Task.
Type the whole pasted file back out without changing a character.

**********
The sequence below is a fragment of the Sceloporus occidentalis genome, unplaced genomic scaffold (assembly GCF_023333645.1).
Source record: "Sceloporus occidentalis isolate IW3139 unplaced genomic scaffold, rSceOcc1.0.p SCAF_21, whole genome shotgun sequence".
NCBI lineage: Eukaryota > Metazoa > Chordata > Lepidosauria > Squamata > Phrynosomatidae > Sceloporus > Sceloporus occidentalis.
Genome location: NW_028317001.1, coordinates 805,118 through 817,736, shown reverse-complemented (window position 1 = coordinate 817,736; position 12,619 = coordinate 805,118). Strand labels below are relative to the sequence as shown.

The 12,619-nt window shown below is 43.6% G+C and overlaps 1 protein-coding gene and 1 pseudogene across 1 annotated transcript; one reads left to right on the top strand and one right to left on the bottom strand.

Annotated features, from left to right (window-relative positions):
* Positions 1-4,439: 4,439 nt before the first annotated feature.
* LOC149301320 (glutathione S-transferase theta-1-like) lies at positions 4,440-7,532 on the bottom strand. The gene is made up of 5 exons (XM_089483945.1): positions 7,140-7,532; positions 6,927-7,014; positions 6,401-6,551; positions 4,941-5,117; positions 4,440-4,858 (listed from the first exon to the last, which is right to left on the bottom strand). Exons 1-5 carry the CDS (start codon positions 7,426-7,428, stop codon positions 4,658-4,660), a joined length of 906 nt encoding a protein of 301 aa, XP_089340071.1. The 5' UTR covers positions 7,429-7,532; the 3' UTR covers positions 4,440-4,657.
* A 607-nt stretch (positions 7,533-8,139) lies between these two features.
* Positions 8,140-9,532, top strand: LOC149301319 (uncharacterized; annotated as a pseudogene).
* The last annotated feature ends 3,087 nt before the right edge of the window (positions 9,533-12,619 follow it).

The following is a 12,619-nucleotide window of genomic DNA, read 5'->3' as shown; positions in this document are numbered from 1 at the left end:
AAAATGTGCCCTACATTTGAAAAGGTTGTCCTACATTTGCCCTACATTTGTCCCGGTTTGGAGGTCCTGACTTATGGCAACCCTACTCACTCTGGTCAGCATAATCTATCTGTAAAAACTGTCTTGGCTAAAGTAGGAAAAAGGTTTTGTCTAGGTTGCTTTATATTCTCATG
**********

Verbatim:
The sequence below is a fragment of the Sceloporus occidentalis genome, unplaced genomic scaffold (assembly GCF_023333645.1).
Source record: "Sceloporus occidentalis isolate IW3139 unplaced genomic scaffold, rSceOcc1.0.p SCAF_21, whole genome shotgun sequence".
NCBI lineage: Eukaryota > Metazoa > Chordata > Lepidosauria > Squamata > Phrynosomatidae > Sceloporus > Sceloporus occidentalis.
Genome location: NW_028317001.1, coordinates 805,118 through 817,736, shown reverse-complemented (window position 1 = coordinate 817,736; position 12,619 = coordinate 805,118). Strand labels below are relative to the sequence as shown.

The 12,619-nt window shown below is 43.6% G+C and overlaps 1 protein-coding gene and 1 pseudogene across 1 annotated transcript; one reads left to right on the top strand and one right to left on the bottom strand.

Annotated features, from left to right (window-relative positions):
* Positions 1-4,439: 4,439 nt before the first annotated feature.
* LOC149301320 (glutathione S-transferase theta-1-like) lies at positions 4,440-7,532 on the bottom strand. The gene is made up of 5 exons (XM_089483945.1): positions 7,140-7,532; positions 6,927-7,014; positions 6,401-6,551; positions 4,941-5,117; positions 4,440-4,858 (listed from the first exon to the last, which is right to left on the bottom strand). Exons 1-5 carry the CDS (start codon positions 7,426-7,428, stop codon positions 4,658-4,660), a joined length of 906 nt encoding a protein of 301 aa, XP_089340071.1. The 5' UTR covers positions 7,429-7,532; the 3' UTR covers positions 4,440-4,657.
* A 607-nt stretch (positions 7,533-8,139) lies between these two features.
* Positions 8,140-9,532, top strand: LOC149301319 (uncharacterized; annotated as a pseudogene).
* The last annotated feature ends 3,087 nt before the right edge of the window (positions 9,533-12,619 follow it).

The following is a 12,619-nucleotide window of genomic DNA, read 5'->3' as shown; positions in this document are numbered from 1 at the left end:
AAAATGTGCCCTACATTTGAAAAGGTTGTCCTACATTTGCCCTACATTTGTCCCGGTTTGGAGGTCCTGACTTATGGCAACCCTACTCACTCTGGTCAGCATAATCTATCTGTAAAAACTGTCTTGGCTAAAGTAGGAAAAAGGTTTTGTCTAGGTTGCTTTATATTCTCATG